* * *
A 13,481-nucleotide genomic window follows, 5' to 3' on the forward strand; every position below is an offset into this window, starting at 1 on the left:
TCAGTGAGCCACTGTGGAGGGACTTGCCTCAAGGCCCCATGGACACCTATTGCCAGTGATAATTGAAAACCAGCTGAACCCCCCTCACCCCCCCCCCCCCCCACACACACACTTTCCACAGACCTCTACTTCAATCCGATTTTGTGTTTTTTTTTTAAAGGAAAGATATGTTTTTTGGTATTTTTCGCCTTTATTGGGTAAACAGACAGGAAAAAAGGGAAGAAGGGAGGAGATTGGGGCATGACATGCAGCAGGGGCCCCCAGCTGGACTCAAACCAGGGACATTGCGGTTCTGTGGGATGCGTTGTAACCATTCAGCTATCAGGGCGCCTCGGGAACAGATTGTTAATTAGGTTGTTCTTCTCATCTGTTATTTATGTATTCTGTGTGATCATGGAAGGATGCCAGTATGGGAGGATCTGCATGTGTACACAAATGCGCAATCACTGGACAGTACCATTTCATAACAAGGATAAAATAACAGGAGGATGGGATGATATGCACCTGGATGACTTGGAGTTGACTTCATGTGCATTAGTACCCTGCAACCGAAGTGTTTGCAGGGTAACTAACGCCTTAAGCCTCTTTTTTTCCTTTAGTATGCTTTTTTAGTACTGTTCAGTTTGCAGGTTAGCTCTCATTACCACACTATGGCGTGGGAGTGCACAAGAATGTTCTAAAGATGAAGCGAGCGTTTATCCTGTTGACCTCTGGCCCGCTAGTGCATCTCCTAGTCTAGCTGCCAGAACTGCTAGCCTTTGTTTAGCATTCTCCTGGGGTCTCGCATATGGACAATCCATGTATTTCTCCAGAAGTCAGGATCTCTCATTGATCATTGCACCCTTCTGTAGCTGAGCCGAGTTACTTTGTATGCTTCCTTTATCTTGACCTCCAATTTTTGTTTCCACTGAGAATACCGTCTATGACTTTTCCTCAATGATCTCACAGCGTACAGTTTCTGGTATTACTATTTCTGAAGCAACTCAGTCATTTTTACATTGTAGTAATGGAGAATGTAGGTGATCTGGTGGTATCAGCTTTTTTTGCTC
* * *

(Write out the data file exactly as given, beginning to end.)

A 13,481-nucleotide genomic window follows, 5' to 3' on the forward strand; every position below is an offset into this window, starting at 1 on the left:
TCAGTGAGCCACTGTGGAGGGACTTGCCTCAAGGCCCCATGGACACCTATTGCCAGTGATAATTGAAAACCAGCTGAACCCCCCTCACCCCCCCCCCCCCCCACACACACACTTTCCACAGACCTCTACTTCAATCCGATTTTGTGTTTTTTTTTTAAAGGAAAGATATGTTTTTTGGTATTTTTCGCCTTTATTGGGTAAACAGACAGGAAAAAAGGGAAGAAGGGAGGAGATTGGGGCATGACATGCAGCAGGGGCCCCCAGCTGGACTCAAACCAGGGACATTGCGGTTCTGTGGGATGCGTTGTAACCATTCAGCTATCAGGGCGCCTCGGGAACAGATTGTTAATTAGGTTGTTCTTCTCATCTGTTATTTATGTATTCTGTGTGATCATGGAAGGATGCCAGTATGGGAGGATCTGCATGTGTACACAAATGCGCAATCACTGGACAGTACCATTTCATAACAAGGATAAAATAACAGGAGGATGGGATGATATGCACCTGGATGACTTGGAGTTGACTTCATGTGCATTAGTACCCTGCAACCGAAGTGTTTGCAGGGTAACTAACGCCTTAAGCCTCTTTTTTTCCTTTAGTATGCTTTTTTAGTACTGTTCAGTTTGCAGGTTAGCTCTCATTACCACACTATGGCGTGGGAGTGCACAAGAATGTTCTAAAGATGAAGCGAGCGTTTATCCTGTTGACCTCTGGCCCGCTAGTGCATCTCCTAGTCTAGCTGCCAGAACTGCTAGCCTTTGTTTAGCATTCTCCTGGGGTCTCGCATATGGACAATCCATGTATTTCTCCAGAAGTCAGGATCTCTCATTGATCATTGCACCCTTCTGTAGCTGAGCCGAGTTACTTTGTATGCTTCCTTTATCTTGACCTCCAATTTTTGTTTCCACTGAGAATACCGTCTATGACTTTTCCTCAATGATCTCACAGCGTACAGTTTCTGGTATTACTATTTCTGAAGCAACTCAGTCATTTTTACATTGTAGTAATGGAGAATGTAGGTGATCTGGTGGTATCAGCTTTTTTTGCTC